A little-known but hugely significant chapter of the Indian freedom struggle constitutes the narrative kernel of Chittagong, scientist-turned-filmmaker Bedabrata Pain's directorial debut. As far as period sagas go, this is anything but average fare. This simple, sure-handed and easy-flowing film strikes no false notes, nor does it fall prey to any creative ambiguity. The director knows exactly what he wants to mine from the pages of history and he extractsmore

A thrilling recreation

It’s a lost generation perhaps. Fired by the ideal to exterminate the British colonialists, a group of boys and girls, barely out of their teens, gave up their homes, families and eventually their lives during the freedom struggle. It’s a vital chapter in history, set in an area of tumult (now in Bangladesh), which tends to be undervalued, if not overlooked. Defying movie bazaar norms, Chittagong co-written and directed by Nasa scientist Bedabrata Painmore

You know the story if you have seen Khelein Hum Jee Jaan Se. Chittagong reprises the same slice of history, only with a more solid cast. Manoj Bajpayee and Nawazuddin Siddiqui, offbeat cinema's two most explosive talents, are the only familiar faces here but debutant director Bedabrata Pain scores with apt casting of mostly greenhorns for the other characters, too. The film narrates the historic Chittagong Uprising of the 1930s. The town of Chittagongmore

Fearless story-telling backed by stellar performances

Not many are aware of the Chittagong uprising that occurred in a corner of Bengal. A band of brave school-going teenagers turned revolutionaries, led by a fiery school teacher, launched five simultaneous attacks on British strongholds. It is a critical incident, one conveniently ignored by history textbooks. But it’s a story that definitely deserves telling. This subject had earlier been approached by Ashutosh Gowariker (Khelein Hum Jee Jaan Sey) but he failedmore

Ambitious Intention, Failed Execution

There are probably more movies on the Independence Struggle than the actual number of years the British ruled us. So what is so different about Chittagong? A lot! Chittagong focuses on a small part of the entire uprising, the cast doesn’t consist of big-budget stars, Bedabrata Pain, the writer, director and producer of this film is a former NASA scientist who has ventured into filmmaking with a sensitive topic and lastly, towards the end, there is a testimonialmore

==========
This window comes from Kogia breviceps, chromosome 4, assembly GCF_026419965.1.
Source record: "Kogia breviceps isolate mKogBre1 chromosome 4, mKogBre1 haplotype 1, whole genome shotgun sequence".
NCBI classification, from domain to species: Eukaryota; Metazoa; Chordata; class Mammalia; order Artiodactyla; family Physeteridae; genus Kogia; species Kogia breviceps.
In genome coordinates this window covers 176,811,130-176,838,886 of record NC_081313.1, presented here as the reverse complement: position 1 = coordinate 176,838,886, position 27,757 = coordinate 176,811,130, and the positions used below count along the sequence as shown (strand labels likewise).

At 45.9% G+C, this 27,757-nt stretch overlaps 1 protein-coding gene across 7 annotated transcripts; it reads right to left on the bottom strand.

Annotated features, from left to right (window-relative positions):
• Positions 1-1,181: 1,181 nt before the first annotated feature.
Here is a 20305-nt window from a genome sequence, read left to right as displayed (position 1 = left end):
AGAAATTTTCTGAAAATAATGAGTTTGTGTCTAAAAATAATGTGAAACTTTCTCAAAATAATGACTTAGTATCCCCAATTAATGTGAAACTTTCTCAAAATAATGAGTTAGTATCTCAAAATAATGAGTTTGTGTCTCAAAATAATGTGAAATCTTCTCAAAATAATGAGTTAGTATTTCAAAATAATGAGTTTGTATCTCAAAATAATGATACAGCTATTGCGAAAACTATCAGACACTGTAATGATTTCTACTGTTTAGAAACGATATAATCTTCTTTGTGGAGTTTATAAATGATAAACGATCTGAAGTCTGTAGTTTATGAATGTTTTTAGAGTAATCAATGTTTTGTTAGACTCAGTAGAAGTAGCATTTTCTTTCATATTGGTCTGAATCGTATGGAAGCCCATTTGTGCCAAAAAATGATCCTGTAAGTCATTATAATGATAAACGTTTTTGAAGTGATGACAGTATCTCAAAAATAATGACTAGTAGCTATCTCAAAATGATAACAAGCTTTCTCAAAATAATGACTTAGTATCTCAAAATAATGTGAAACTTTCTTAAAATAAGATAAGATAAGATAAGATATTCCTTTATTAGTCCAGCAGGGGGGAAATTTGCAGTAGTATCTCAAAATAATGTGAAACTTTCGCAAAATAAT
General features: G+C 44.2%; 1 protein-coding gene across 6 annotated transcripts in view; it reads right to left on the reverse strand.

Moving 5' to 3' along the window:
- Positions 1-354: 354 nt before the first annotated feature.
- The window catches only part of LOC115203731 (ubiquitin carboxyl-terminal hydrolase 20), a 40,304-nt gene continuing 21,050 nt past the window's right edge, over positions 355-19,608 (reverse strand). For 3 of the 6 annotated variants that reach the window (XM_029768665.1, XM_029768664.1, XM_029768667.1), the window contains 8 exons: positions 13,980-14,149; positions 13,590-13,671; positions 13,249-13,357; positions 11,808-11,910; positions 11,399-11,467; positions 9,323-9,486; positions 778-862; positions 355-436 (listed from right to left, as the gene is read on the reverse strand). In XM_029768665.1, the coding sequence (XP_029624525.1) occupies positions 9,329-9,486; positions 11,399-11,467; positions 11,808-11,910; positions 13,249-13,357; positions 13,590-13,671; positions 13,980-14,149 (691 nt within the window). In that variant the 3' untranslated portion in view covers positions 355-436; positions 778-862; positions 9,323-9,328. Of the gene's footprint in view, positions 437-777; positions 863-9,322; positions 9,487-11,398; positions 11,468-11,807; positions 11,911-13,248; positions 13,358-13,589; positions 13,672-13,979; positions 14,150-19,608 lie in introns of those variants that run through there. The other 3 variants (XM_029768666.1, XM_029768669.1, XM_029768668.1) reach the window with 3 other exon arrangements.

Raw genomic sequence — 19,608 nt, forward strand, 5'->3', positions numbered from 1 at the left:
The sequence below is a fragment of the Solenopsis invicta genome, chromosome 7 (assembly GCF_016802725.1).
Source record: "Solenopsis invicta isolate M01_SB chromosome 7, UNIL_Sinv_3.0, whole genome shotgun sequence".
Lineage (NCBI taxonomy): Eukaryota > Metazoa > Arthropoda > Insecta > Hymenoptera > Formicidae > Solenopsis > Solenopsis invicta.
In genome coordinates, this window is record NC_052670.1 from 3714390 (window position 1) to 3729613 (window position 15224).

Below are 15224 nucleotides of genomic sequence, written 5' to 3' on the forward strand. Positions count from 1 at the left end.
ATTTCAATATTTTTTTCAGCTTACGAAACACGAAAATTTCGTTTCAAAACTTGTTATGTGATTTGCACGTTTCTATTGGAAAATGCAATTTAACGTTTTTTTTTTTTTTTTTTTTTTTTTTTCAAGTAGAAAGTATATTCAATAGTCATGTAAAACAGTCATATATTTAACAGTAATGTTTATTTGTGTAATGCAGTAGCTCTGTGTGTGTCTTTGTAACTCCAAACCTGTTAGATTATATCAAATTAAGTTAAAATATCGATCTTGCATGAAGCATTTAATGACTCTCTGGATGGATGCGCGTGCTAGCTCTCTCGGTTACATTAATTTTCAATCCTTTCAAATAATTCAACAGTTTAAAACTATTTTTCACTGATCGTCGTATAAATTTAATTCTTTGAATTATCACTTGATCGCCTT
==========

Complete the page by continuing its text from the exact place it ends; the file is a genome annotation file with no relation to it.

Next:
A near-forgotten slice of Indian history comes to luminous life in NASA scientist- turned-filmmaker Bedabrata Pain’s first feature. Simply called ‘Chittagong’, it tells the story of a group of rag-tag revolutionaries who tried ‘liberating’ their tiny patch of Bengal from the British. Rag-tag not because they didn’t have the will, but because they lacked the wherewithal, a state common to all freedom fighters at the time, in the 1930s : the White man had such a strangleholdmore

It’s a lost generation perhaps. Fired by the ideal to exterminate the British colonialists, a group of boys and girls, barely out of their teens, gave up their homes, families and eventually their lives during the freedom struggle. It’s a vital chapter in history, set in an area of tumult (now in Bangladesh), which tends to be undervalued, if not overlooked. Defying movie bazaar norms, Chittagong co-written and directed by the NASA scientist Bedabrata Painmore

CHITTAGONG RECREATES OUR FORGOTTEN HISTORY

Only when passion takes over, can one decide to quit a job as a NASA scientist and become a Bollywood filmmaker. Bedabrata Pain's 'Chittagong' brings to life the historic characters that were long lost into the pages of the past. Kudos to Pain for making this movie a beautiful remembrance that celebrates his zeal for filmmaking, and not just a boring history lecture. The movie throws light on the pre-independence uprising that shookmore

For those who haven't watched KHJJS

Based on true series of events, as is declared at the very beginning of the film, 'Chittagong' is about a bunch of revolutionaries (Nawazuddin Siddiqui, Raj Kumar Yadav, Jaideep Ahlawat, Vega Tamotia) led by Manoj Bajpayee who stays on to be calm in the most adverse of situations and comes with a skill of marshalling his resources in the best possible way. While kids are hired for the job, it is arrival of Jhunku (played by Delzad Hiwalemore